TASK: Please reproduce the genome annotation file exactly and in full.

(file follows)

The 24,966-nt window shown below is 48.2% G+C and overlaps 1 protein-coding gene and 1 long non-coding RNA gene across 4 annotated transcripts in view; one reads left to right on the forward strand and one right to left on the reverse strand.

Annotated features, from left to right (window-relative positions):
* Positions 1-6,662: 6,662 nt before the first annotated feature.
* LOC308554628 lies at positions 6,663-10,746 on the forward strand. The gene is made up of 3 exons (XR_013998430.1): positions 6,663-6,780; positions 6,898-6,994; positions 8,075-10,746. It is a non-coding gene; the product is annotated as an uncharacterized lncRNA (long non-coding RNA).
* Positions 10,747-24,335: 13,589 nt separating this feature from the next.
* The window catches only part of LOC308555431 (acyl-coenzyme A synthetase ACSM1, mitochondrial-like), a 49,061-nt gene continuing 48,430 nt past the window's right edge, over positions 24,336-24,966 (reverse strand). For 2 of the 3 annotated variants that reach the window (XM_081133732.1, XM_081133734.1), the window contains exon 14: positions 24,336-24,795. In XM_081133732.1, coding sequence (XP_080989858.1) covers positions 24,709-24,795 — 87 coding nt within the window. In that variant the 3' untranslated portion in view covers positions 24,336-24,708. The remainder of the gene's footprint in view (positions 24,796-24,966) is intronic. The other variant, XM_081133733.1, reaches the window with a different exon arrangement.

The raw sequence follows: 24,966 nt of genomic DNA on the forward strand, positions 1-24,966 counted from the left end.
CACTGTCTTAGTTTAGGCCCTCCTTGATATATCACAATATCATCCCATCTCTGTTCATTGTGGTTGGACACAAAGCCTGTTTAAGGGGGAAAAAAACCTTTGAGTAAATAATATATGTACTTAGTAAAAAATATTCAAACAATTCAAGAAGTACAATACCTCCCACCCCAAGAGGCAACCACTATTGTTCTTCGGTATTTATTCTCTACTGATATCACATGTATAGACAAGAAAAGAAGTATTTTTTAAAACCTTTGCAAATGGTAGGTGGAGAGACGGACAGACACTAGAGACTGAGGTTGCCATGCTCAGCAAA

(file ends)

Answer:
The 24,966-nt window shown below is 48.2% G+C and overlaps 1 protein-coding gene and 1 long non-coding RNA gene across 4 annotated transcripts in view; one reads left to right on the forward strand and one right to left on the reverse strand.

Annotated features, from left to right (window-relative positions):
* Positions 1-6,662: 6,662 nt before the first annotated feature.
* LOC308554628 lies at positions 6,663-10,746 on the forward strand. The gene is made up of 3 exons (XR_013998430.1): positions 6,663-6,780; positions 6,898-6,994; positions 8,075-10,746. It is a non-coding gene; the product is annotated as an uncharacterized lncRNA (long non-coding RNA).
* Positions 10,747-24,335: 13,589 nt separating this feature from the next.
* The window catches only part of LOC308555431 (acyl-coenzyme A synthetase ACSM1, mitochondrial-like), a 49,061-nt gene continuing 48,430 nt past the window's right edge, over positions 24,336-24,966 (reverse strand). For 2 of the 3 annotated variants that reach the window (XM_081133732.1, XM_081133734.1), the window contains exon 14: positions 24,336-24,795. In XM_081133732.1, coding sequence (XP_080989858.1) covers positions 24,709-24,795 — 87 coding nt within the window. In that variant the 3' untranslated portion in view covers positions 24,336-24,708. The remainder of the gene's footprint in view (positions 24,796-24,966) is intronic. The other variant, XM_081133733.1, reaches the window with a different exon arrangement.

The raw sequence follows: 24,966 nt of genomic DNA on the forward strand, positions 1-24,966 counted from the left end.
CACTGTCTTAGTTTAGGCCCTCCTTGATATATCACAATATCATCCCATCTCTGTTCATTGTGGTTGGACACAAAGCCTGTTTAAGGGGGAAAAAAACCTTTGAGTAAATAATATATGTACTTAGTAAAAAATATTCAAACAATTCAAGAAGTACAATACCTCCCACCCCAAGAGGCAACCACTATTGTTCTTCGGTATTTATTCTCTACTGATATCACATGTATAGACAAGAAAAGAAGTATTTTTTAAAACCTTTGCAAATGGTAGGTGGAGAGACGGACAGACACTAGAGACTGAGGTTGCCATGCTCAGCAAA